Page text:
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    Aviator Amy Johnson after her arrival in Brisbane 1930

    Dorothy Day with her prison dress. On November 1917 Day went to prison for being one of forty women in front of the White House protesting women's exclusion from the electorate. Arriving at a rural workhouse, the women were roughly handled. The women responded with a hunger strike. Finally they were freed by presidential order.

    Historic Newspapers~ The World dated 02/02/1890 -- New York World correspondent Nellie Bly circled the globe in record time: 72 days, 6 hours and 11 minutes. The trip, sponsored and arranged by the young female reporter's newspaper, retraced the journey of fictional character Phileas Fogg in Jules Verne's book "Around the World in Eighty Days." On exhibit in the News Corporation News History Gallery at the Newseum. Newseum collection Photo credit: Newseum collection

    World War l: American Red Cross Nurse ~

    From 1916 to 1957, Harvard College astronomer Margaret Harwood (1885-1979) directed the Maria Mitchell Observatory on Nantucket Island, and ran its female-founded and female-run nonprofit science education institute; she spent summers on the island doing research and conducting classes.

    Natalya Fyodorovna Meklin (born Kravtsova) -1922–2005 - was a much decorated World War II combat pilot in one of the three women-only Soviet air regiments. They were nicknamed the 'Night Witches' by their German opponents. Born in the Ukraine, in 1940 she joined the glider school at the Kiev Young Pioneer Palace. In 1942 when she was 19, she joined the Night Witches, piloting a Polikarpov Po-2 light bomber, and by the end of the war had flown 980 night missions.

    Hazel Carter dressed as a man to follow her soldier husband John overseas into WWI. She was sent home when the disguise was revealed. Hazel died in 1918, while John was still overseas.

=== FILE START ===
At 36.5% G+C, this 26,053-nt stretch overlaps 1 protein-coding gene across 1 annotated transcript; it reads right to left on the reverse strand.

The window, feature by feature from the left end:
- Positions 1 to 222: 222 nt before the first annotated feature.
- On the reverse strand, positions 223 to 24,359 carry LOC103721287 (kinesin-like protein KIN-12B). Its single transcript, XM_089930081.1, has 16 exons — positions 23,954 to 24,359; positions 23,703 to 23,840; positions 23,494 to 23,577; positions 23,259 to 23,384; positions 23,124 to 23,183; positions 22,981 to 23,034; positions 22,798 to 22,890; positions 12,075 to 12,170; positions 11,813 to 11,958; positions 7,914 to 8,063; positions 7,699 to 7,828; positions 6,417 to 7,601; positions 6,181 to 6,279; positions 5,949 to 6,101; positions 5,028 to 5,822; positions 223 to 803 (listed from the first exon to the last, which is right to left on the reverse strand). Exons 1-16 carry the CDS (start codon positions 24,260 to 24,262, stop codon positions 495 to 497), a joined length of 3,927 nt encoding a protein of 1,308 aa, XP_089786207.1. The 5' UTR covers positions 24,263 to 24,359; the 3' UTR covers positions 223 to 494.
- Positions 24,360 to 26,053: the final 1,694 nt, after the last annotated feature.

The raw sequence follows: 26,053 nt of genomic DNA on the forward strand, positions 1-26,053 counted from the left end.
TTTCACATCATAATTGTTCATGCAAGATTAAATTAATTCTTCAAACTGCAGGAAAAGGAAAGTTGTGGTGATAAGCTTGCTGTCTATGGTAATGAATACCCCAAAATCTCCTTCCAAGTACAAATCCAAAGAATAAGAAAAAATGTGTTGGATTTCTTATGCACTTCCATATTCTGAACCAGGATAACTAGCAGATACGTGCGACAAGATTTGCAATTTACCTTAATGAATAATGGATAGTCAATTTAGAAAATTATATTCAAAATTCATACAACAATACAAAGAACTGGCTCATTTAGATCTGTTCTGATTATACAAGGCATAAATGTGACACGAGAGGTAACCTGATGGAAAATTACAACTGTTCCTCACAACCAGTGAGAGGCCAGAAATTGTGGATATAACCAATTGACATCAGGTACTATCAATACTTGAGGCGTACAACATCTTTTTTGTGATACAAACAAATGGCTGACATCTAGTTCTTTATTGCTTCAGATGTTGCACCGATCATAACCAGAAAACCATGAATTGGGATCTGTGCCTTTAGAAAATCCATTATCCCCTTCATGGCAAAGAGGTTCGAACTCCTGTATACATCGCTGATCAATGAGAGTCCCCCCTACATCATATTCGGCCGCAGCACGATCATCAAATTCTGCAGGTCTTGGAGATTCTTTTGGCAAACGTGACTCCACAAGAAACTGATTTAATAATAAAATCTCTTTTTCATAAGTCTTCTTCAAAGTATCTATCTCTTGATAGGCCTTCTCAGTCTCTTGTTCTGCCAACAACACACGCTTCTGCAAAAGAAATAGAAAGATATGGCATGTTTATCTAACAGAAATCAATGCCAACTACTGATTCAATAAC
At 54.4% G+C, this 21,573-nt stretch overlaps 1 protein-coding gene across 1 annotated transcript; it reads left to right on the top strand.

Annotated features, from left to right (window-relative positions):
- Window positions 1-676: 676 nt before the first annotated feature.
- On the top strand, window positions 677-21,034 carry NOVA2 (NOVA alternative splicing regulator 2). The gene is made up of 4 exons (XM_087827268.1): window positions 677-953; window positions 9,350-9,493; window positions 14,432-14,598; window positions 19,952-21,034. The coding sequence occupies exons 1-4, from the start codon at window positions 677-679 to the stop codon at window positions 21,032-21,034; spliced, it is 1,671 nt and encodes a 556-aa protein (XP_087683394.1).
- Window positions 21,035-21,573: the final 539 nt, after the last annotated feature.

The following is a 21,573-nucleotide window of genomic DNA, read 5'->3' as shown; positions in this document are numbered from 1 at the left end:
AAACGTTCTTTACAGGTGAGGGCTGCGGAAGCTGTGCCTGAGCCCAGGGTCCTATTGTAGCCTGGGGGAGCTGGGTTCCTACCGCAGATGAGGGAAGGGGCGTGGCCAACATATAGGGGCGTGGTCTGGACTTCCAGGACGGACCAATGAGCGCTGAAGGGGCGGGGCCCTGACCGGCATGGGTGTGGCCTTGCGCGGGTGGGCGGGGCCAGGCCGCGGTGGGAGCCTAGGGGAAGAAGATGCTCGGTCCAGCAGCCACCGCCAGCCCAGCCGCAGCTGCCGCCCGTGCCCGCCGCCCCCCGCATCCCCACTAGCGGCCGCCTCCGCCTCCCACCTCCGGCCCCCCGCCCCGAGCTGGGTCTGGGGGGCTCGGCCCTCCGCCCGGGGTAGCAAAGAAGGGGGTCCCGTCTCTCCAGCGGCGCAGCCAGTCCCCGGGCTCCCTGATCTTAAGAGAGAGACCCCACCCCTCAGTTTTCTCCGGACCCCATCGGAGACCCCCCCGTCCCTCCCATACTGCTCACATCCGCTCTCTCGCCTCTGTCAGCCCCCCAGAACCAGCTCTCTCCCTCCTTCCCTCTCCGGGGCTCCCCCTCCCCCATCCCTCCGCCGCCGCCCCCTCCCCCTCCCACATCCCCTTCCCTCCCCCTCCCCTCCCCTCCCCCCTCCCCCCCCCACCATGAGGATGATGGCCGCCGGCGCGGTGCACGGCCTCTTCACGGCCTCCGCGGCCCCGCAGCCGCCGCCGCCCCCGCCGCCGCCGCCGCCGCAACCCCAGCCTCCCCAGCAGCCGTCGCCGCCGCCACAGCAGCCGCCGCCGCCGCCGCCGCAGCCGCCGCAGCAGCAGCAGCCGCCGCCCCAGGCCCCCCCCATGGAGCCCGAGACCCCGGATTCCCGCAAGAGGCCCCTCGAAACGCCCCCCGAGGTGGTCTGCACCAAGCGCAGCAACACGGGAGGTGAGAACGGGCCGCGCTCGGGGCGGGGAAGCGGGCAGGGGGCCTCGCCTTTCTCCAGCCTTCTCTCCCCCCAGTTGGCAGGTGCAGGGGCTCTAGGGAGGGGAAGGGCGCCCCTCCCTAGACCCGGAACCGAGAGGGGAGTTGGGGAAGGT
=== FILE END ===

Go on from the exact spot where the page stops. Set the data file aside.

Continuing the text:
Battle Hymn of the Republic author, Julia Ward Howe (1819-1910) was born in New York City to Samuel Ward, Jr., a stockbroker, and Julia Rush, a poet who died of tuberculosis when Julia was five. Howe was educated at schools for young ladies and tutored at home until the age of 16. Her father died in 1839, and five years later Julia married Samuel Gridley Howe, head of the Perkins Institute for the Blind. The couple had six children, the last of whom was born in 1859.

    Tererai Trent, PhD, is a Zimbabwean-American woman who was not allowed to go to school as a child because she was female. Tererai was forced to marry at age 11. By age 18, she was the mother of three. "When my husband realized that I wanted to have an education, he would beat me." In 2009, happily remarried Trent earned her doctorate; her thesis looked at HIV/AIDS prevention programs for women and girls in sub-Saharan Africa.

    Women of World War II Memorial on Whitehall Drive, via Flickr.